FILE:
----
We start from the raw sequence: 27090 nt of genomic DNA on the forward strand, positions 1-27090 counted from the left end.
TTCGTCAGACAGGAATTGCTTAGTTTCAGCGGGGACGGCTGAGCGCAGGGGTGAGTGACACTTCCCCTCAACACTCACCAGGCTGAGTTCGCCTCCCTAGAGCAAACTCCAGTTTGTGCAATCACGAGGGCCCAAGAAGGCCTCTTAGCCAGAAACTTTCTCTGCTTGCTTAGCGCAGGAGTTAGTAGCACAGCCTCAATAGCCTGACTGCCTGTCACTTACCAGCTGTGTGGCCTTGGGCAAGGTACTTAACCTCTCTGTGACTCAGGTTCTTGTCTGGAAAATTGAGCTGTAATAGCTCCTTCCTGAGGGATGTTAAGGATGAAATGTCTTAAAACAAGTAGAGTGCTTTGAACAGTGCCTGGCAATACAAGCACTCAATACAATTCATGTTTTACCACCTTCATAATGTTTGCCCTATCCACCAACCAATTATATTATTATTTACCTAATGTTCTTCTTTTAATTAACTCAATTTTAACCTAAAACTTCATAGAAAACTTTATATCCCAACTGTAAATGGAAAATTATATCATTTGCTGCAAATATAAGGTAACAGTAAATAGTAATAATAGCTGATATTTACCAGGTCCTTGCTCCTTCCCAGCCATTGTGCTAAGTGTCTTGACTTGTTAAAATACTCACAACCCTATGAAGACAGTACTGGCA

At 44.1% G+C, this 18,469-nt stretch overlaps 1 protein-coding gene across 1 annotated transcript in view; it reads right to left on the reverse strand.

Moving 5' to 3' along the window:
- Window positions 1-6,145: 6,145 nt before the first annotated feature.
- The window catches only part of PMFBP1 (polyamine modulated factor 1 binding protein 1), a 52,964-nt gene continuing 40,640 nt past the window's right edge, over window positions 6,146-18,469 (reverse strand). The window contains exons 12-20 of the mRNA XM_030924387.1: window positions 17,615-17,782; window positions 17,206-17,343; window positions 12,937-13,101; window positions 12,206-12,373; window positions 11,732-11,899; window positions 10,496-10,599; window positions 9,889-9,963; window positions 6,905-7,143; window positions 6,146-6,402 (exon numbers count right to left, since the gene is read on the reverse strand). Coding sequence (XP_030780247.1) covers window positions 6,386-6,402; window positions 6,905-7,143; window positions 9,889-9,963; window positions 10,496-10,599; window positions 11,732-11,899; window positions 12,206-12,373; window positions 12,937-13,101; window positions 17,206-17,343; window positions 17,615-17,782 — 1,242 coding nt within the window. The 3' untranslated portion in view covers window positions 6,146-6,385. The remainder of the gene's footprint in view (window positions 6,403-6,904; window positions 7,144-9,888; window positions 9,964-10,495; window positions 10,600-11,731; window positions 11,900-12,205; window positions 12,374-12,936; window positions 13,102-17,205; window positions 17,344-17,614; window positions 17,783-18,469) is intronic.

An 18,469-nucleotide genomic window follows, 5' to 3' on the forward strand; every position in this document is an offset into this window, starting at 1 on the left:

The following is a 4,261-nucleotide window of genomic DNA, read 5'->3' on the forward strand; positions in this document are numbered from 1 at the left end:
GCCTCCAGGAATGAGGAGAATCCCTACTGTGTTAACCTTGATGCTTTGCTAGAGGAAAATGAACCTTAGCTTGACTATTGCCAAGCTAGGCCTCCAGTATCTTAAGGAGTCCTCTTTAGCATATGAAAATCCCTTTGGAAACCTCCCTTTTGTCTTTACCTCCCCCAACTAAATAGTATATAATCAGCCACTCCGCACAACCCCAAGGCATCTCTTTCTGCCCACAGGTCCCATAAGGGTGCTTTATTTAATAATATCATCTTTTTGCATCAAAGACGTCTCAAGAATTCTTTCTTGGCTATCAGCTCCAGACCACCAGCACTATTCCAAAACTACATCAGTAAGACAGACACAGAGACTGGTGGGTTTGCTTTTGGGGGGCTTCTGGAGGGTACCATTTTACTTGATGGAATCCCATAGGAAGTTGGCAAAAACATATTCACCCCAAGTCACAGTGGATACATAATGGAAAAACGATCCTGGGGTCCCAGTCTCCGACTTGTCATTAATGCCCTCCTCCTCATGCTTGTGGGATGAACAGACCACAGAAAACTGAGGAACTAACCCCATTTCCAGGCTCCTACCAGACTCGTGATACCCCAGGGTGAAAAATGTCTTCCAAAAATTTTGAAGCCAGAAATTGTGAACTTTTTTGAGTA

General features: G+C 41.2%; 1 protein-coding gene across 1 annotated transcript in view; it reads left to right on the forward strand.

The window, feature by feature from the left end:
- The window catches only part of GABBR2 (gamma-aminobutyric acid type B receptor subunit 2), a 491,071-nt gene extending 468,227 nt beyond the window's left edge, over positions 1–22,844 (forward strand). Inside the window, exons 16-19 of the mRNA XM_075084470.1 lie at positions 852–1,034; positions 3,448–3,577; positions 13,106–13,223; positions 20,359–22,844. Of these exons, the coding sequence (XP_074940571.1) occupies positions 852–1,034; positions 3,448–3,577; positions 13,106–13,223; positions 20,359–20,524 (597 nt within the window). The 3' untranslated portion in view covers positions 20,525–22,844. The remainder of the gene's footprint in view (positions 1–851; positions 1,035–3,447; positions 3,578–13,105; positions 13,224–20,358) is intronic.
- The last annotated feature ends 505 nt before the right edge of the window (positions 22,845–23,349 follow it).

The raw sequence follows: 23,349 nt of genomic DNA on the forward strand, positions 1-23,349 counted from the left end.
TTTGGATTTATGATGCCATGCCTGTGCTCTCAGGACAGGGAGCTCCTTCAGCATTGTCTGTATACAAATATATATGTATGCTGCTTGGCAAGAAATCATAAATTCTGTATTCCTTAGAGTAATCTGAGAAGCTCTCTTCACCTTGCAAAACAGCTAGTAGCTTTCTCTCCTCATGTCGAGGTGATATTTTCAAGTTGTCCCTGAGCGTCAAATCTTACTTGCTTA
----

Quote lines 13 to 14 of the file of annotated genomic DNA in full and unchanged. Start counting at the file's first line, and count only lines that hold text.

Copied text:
- The last annotated feature ends 505 nt before the right edge of the window (positions 22,845–23,349 follow it).

The raw sequence follows: 23,349 nt of genomic DNA on the forward strand, positions 1-23,349 counted from the left end.